Constitutional Court Cases v. Democracy
August 31, 2009
I came across a brilliant synopsis of how the U.S. Supreme Court should decide “hard cases” that involve a party claiming an individual right under the auspices of the Constitution:
I confess that in the end I do not have much confidence in constitutional jurisprudence. One consequence, it seems to me, of requiring of the Court a wisdom about “rights” beyond that of the Framers is that it undermines the habits of citizenship that rely on the confidence of the people in constitutional majorities. I modestly suggest, therefore, a rule of prudence to be applied to constitutional jurisprudence: A Justice should always consider, when deciding “a novel and difficult case,” whether the outcome will increase or diminish the ability of the people to govern themselves by the mechanisms laid down in the Constitution. This very likely would mean subordinating the intractable questions of individual right, insofar as they reflect changing social mores, to the political process. True, the tyranny of the majority is the intrinsic danger in a democracy, but the tyranny of pernicious ideas, tricked out in the language of rights, it seems to me, is far worse than having to abide by the rule of constitutional majorities.
This analysis is an afterthought in a broader book review by Robert Licht concerning Mary Ann Glendon’s book critiquing American jurisprudence on individual rights and arguing in favor of communitarianism (which Licht’s book review does not support). While this post is not about communitarianism, I find the analysis quoted above to be spot on.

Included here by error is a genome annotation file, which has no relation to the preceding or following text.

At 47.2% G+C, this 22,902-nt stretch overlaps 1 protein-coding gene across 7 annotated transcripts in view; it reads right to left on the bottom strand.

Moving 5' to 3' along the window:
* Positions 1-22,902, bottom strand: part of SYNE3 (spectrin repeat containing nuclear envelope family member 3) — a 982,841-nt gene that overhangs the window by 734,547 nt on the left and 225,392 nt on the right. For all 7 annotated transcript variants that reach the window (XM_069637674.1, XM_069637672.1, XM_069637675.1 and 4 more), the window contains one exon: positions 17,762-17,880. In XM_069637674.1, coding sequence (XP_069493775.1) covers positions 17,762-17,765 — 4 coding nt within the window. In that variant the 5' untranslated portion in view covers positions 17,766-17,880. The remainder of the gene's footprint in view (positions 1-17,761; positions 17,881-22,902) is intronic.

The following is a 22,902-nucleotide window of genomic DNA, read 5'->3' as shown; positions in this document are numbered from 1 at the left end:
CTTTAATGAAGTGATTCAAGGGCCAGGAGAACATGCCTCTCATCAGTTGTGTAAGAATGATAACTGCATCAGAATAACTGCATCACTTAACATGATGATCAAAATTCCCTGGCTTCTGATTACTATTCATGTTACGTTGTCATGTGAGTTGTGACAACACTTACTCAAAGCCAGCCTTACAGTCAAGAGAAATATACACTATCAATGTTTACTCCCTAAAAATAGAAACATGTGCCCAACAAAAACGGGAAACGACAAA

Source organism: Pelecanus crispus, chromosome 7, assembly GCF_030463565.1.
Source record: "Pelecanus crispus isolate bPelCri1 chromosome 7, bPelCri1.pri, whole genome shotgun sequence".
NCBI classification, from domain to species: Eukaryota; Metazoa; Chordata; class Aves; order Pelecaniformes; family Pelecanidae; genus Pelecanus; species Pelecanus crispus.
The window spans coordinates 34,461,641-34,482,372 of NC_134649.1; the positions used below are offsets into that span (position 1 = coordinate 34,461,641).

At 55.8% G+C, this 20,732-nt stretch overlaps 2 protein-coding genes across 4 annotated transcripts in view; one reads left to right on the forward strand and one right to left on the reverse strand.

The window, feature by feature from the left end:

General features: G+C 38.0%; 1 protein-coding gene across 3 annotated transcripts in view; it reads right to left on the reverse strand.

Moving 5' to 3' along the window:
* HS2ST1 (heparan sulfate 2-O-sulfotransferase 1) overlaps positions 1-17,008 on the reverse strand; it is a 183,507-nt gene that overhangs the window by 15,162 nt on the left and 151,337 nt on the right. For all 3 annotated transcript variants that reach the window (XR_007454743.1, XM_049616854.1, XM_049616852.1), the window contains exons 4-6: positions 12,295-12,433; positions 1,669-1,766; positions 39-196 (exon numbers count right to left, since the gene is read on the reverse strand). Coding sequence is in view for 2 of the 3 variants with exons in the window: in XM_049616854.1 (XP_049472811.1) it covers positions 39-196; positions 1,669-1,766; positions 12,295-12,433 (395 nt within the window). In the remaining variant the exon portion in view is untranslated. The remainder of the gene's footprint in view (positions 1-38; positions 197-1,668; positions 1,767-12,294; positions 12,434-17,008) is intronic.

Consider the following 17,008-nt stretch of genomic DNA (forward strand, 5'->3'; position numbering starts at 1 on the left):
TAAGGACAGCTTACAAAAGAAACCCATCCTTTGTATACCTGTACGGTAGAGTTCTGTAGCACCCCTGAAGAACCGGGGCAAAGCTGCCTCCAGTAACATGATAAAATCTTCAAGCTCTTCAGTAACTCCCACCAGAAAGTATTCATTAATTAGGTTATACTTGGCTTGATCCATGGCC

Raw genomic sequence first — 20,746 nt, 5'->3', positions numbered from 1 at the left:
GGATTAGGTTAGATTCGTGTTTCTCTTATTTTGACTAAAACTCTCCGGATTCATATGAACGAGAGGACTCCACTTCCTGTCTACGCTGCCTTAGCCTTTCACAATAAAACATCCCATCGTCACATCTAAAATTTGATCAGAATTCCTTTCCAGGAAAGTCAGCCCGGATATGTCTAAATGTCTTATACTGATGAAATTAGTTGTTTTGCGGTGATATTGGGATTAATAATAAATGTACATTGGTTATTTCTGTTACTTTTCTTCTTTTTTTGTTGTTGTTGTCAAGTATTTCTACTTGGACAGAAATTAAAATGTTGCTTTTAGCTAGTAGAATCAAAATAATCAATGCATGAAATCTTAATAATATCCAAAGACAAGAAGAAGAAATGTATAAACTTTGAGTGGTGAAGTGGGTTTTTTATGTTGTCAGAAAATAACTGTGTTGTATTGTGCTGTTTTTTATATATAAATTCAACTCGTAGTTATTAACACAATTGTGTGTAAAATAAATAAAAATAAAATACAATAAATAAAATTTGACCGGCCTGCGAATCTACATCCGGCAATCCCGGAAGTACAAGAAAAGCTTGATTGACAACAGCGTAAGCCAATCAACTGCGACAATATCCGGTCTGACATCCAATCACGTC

The Supreme Court’s individual rights jurisprudence has subverted the political system and removed important questions from the will of the people. (Keep in mind that Supreme Court Justices in the U.S. are unelected and are appointed for life, so they are completely unaccountable to the people.) In the close cases, the Supreme Court often exploits the ambiguity in the law to declare national policies and invent new “individual rights” under the Constitution that cannot be changed by anyone except the Supreme Court.
If these individual rights do not come explicitly from the text of the Constitution, where do they come from? God? Hard to imagine that’s the case, given the types of issues the Court has removed from the political will of the people.
When is the last time you were able to vote on the legality of ordinary abortion? When is the last time that anyone you elected (on the local, state, or federal level) had a chance to vote on the legality of abortion? How about prayer in schools? The Court should tread lightly in these areas, deferring to the political process. Yes, the political process may yield an unjust democratic decision, but that is much easier to correct than an unjust legal decision made under the Constitution. To correct that, the people must amend the Constitution, which is no easy task. This is why losers of elections run to court.